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One of the greatest privileges of being the eldest daughter was that I was allowed to stay up later than my kid sister, who shuffled obediently up to bed around 7:15pm. The soundtrack to those golden hours of sanctioned entitlement included smooth jazz fusion hits by the likes of Bob James (who I imagined was over in New York in a black leather blouson playing the theme tune to Taxi on a gigantic Yamaha keyboard) and the lively, cockney jeers of Dennis Waterman singing “I could be so good for you” to the opening scenes of Minder. Arthur Daley and awkward strip club scenes aside, the show that had me pleading for extra time downstairs was always M*A*S*H.

As soon as the soft, melancholy chords to the instrumental of Johnny Mandel’s ‘Suicide is Painless’ came crackling through the TV, dad would firmly issue the dreaded order of “Right you, get to bed,” so I’d sulk and head upstairs, annoyed at the injustice of being sent up so early. Luckily for me, dad got slack with the rules as time went on, so I was finally able to enjoy this dark, 1970s comedy drama, set in an American army hospital drama during the Korean War. Of course, I was too young to comprehend the sexual tension between Hawkeye and Hot Lips, but one thing I definitely did understand and appreciate, was the outfits. 

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Alongside the stretchers and dog tags, the cast were dressed in a sea of dusty khaki greens, faded grey marls and sun-bleached beiges – it was a cotton lover's paradise. The most memorable wardrobe element for me was always the double pocket shirts, worn open, with a grotty white t-shirt underneath. This laid-back military style looked so edgy and sensual, especially against suntanned skin that glowed on set thanks to the humidity, but strangely, still looks equally as fantastic on a freshly showered, clean-cut civilian in 2019.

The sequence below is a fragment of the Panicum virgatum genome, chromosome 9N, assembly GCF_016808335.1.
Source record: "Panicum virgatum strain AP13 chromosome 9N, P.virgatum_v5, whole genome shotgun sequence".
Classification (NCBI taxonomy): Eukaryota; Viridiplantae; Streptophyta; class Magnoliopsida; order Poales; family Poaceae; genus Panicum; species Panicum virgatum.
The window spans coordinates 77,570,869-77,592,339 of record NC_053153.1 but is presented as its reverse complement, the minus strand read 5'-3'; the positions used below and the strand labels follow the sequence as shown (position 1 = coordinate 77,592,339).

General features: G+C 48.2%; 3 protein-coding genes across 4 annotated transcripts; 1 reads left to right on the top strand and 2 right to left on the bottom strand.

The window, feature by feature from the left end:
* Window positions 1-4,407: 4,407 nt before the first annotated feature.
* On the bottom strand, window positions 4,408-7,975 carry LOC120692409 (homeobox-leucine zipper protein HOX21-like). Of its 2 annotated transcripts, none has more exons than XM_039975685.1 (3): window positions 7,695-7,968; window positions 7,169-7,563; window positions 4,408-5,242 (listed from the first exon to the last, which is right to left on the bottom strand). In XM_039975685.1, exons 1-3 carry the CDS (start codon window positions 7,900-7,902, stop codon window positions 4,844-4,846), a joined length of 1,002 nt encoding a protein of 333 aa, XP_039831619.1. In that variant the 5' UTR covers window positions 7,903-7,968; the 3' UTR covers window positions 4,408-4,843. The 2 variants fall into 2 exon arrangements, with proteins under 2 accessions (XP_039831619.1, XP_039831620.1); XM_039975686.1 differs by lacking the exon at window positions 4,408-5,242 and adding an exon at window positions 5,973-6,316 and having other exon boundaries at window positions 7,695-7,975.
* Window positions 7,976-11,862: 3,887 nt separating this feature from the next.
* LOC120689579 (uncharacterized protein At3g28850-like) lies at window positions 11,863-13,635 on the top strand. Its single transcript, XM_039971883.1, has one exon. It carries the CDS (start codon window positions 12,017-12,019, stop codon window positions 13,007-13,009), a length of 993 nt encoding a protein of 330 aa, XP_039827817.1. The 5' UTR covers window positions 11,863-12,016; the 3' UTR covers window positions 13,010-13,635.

Back in the olden days, blokes used to store belongings in their waistcoats. The thought of ruining the clean lines of a dress shirt with the addition of pockets would’ve had most dandies sniffing the smelling salts. It wasn’t until the decline of the three-piece suit in the 1950s that good ‘ole shirt pockets became a little more acceptable for the male half of the chattering classes, and they’ve remained popular ever since. You can always trust a bloke with chest pockets on his shirt, especially ones with a button-down flap. Pockets on a shirt means you're doing something – they’re the place to store that chewed-up pencil, 20 B&H or a notepad. They’re useful, and if positioned and proportioned correctly perform a real function, for real men who need a bit of reliable practicality and a safe place for the tools of modern life.

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Drake’s have reimagined the traditional work shirt for Spring/Summer 2019 in a sturdy, premium quality cotton twill. With a twin seamed front button placket and generous, vented chest pockets, it’s bound to become one of those pieces you’ll wonder how you ever lived without. Think David Niven in The Best of Enemies, Sergeant Hartman kicking back with a beer after roll call in Full Metal Jacket or better still, an artfully dishevelled 1975 Bryan Ferry, with Jerry Hall draped over his shoulder wearing nothing but lip gloss and a feather boa – because with a garment like this one, that straddles the worlds of smart and casual so effortlessly, you can tear up the sartorial rule book. Its versatile appeal lies in how you choose to wear it.

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